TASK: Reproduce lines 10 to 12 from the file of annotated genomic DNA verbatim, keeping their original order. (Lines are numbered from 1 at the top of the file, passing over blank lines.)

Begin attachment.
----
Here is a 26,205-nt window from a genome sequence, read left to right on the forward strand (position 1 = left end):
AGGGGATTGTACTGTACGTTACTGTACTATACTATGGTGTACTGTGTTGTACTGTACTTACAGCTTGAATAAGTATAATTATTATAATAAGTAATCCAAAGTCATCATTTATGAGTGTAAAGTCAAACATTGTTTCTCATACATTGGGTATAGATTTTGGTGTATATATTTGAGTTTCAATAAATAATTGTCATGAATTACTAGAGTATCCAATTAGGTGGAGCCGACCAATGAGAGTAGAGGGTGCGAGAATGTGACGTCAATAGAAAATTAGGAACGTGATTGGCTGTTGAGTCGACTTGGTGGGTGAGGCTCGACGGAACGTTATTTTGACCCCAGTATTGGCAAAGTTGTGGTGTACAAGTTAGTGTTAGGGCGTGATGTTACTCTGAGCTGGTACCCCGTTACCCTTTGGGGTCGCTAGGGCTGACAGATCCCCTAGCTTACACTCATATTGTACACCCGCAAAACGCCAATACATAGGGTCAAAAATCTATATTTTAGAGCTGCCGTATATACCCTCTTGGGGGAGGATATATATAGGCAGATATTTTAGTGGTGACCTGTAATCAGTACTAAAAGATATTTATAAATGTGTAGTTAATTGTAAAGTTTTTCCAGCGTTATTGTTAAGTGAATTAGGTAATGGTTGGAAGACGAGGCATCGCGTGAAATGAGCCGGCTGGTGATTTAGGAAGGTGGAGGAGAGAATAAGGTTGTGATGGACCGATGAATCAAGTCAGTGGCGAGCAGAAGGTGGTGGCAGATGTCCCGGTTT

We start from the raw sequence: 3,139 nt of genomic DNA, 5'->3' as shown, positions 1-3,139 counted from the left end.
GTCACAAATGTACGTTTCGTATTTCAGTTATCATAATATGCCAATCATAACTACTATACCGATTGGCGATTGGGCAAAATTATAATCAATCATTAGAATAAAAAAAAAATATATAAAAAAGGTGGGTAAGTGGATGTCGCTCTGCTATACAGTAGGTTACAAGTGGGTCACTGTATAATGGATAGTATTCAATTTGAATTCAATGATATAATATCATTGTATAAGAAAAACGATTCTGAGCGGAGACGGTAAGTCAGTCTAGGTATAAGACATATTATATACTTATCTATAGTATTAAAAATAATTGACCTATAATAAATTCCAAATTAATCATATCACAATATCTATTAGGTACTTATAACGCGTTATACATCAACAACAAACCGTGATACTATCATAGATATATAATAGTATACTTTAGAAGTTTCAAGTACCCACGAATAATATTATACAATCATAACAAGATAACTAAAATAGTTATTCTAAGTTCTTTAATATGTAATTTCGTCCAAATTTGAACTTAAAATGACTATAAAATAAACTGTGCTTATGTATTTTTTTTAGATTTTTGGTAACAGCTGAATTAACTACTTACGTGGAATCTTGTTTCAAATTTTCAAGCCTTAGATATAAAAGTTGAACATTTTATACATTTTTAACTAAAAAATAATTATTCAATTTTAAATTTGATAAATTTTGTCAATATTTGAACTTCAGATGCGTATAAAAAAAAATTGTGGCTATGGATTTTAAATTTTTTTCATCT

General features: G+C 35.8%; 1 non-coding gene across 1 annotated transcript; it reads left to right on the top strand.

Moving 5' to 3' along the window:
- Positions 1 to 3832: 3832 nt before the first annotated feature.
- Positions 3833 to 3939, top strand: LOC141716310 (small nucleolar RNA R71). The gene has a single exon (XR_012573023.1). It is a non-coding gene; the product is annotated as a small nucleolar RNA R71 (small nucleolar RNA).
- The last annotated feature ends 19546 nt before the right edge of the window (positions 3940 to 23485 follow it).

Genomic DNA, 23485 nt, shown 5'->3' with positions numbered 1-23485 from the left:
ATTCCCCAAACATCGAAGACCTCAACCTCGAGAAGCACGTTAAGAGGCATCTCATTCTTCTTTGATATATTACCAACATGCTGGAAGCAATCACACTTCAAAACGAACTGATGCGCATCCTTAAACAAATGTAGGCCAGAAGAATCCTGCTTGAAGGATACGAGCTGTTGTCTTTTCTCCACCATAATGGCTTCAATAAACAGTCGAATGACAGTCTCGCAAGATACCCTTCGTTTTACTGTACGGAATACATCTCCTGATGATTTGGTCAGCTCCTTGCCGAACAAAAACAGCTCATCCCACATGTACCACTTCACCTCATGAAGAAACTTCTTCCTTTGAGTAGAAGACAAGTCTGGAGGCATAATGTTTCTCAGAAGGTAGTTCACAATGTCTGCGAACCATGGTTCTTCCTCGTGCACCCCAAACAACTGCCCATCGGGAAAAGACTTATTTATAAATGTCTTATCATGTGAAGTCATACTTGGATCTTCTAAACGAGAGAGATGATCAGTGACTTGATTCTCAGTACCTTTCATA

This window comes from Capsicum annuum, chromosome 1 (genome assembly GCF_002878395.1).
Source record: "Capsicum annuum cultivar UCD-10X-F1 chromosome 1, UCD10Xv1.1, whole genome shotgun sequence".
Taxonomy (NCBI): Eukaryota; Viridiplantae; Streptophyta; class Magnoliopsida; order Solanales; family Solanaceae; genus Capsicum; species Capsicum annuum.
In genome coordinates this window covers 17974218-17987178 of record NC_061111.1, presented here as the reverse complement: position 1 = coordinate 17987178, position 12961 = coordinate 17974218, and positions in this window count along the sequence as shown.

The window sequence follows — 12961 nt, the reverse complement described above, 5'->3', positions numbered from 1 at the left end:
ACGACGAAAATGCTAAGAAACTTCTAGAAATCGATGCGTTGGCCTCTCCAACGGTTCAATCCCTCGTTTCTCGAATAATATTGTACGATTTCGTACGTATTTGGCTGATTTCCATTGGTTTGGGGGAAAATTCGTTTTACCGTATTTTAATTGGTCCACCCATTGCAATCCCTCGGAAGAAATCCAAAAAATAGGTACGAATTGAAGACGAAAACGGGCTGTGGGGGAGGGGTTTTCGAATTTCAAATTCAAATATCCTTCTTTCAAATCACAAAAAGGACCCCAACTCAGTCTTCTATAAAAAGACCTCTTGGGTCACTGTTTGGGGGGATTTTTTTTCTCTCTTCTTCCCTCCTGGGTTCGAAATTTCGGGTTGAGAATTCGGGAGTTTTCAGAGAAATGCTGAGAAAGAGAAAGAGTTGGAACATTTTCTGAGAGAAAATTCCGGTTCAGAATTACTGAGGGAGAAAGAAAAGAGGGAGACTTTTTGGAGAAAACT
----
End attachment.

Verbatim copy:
Genomic DNA, 23485 nt, shown 5'->3' with positions numbered 1-23485 from the left:
ATTCCCCAAACATCGAAGACCTCAACCTCGAGAAGCACGTTAAGAGGCATCTCATTCTTCTTTGATATATTACCAACATGCTGGAAGCAATCACACTTCAAAACGAACTGATGCGCATCCTTAAACAAATGTAGGCCAGAAGAATCCTGCTTGAAGGATACGAGCTGTTGTCTTTTCTCCACCATAATGGCTTCAATAAACAGTCGAATGACAGTCTCGCAAGATACCCTTCGTTTTACTGTACGGAATACATCTCCTGATGATTTGGTCAGCTCCTTGCCGAACAAAAACAGCTCATCCCACATGTACCACTTCACCTCATGAAGAAACTTCTTCCTTTGAGTAGAAGACAAGTCTGGAGGCATAATGTTTCTCAGAAGGTAGTTCACAATGTCTGCGAACCATGGTTCTTCCTCGTGCACCCCAAACAACTGCCCATCGGGAAAAGACTTATTTATAAATGTCTTATCATGTGAAGTCATACTTGGATCTTCTAAACGAGAGAGATGATCAGTGACTTGATTCTCAGTACCTTTCATA

This window comes from Capsicum annuum, chromosome 1 (genome assembly GCF_002878395.1).